'We have a Pakistan policy and a very clear one at that'

Maha Siddiqui, India Today: Madam, your work has been widely appreciated over the past one year. You have also been rated as the number one minister by certain surveys. But over the last one year, you have kept a very low profile. Is that how you intended to work or was that expected by the prime minister for all the Ministers and for you specifically?

External affairs minister: I think being number one, number two or three, this competition should not be there among teammates. The team works together, plays together. Rivalry is between rivals, not with teammates. When I look back I feel and find that all of my colleagues are working as number one and are giving their best.

Insofar your question on my keeping a low profile, I think that the low profile goes with my job. The prime minister has not put any limits on anyone and not on me either. You are getting this feeling because I have become the external affairs minister after being the LoP (Leader of Opposition). Being the LoP, I had to speak every day. That was my role there. But as external affairs minister, it has been my feeling that the minister should not be speaking on domestic issues. Why one should not be speaking on that is because when the external affairs minister speaks, their opinion is not treated as their personal or party's opinion but as the country's opinion. Therefore, I feel that an external affairs minister should not be speaking on domestic issues. Therefore, when we are facing you I should be speaking at that time; otherwise, I should be maintaining a low profile.

Ashish Kumar Singh, ABP News: Madam, a short while back you talked about the visits and dialogues, and you mentioned about Peshawar. But Pakistan had instantly blamed us after the incident, and we have also seen observations made from our side, and there have been regular flip-flops in which you also played your role. Do we have a Pakistan policy at all or not?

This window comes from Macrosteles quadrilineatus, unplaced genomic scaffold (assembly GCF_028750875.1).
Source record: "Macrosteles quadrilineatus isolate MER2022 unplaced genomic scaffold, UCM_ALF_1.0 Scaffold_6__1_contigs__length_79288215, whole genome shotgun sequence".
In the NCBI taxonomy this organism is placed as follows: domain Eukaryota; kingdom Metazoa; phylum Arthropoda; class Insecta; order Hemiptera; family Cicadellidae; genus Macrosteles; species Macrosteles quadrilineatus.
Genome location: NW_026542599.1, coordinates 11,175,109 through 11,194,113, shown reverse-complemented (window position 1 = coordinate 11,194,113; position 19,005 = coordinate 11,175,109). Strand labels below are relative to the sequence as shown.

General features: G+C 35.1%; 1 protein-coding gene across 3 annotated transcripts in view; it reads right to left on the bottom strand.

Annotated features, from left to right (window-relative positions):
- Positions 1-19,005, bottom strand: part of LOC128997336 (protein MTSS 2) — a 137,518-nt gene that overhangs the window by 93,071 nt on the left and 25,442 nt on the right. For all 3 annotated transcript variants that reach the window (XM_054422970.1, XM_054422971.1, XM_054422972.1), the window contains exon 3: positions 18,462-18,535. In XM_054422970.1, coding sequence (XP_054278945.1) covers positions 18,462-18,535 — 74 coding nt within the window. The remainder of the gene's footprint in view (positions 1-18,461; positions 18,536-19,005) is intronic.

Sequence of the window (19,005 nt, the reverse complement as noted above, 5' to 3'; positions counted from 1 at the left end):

External affairs minister: We definitely have a policy and a very clear one at that. So far as making comments is concerned, we have three separate ministries - home ministry, defence ministry and the external affairs ministry - and the three ministers have their different roles. If there is firing on the border, then the home minister cannot keep silent. They have to take action, and they will speak a language that is required. And the defence ministry has the responsibility to safeguard the country. They have to maintain the safety and security of the country. So far as external affairs ministry is concerned, to look at the positives in the entire gamut of relationship is the responsibility of the external affairs minister. So, while I was speaking, I mentioned about the positives in that.

So... there are no flip-flops in the policy. On the very first day, we decided on three parameters for discussion and dialogue. When Prime Minister Nawaz Sharif had come here for the swearing-in ceremony, he had a meeting the next day with our prime minister. I was present there. Since then we have been sticking to those three principles, whether it is the foreign secretary's visit or other occasions. One is that we will resolve all issues through peaceful dialogue. We are prepared to do that. This is the first principle.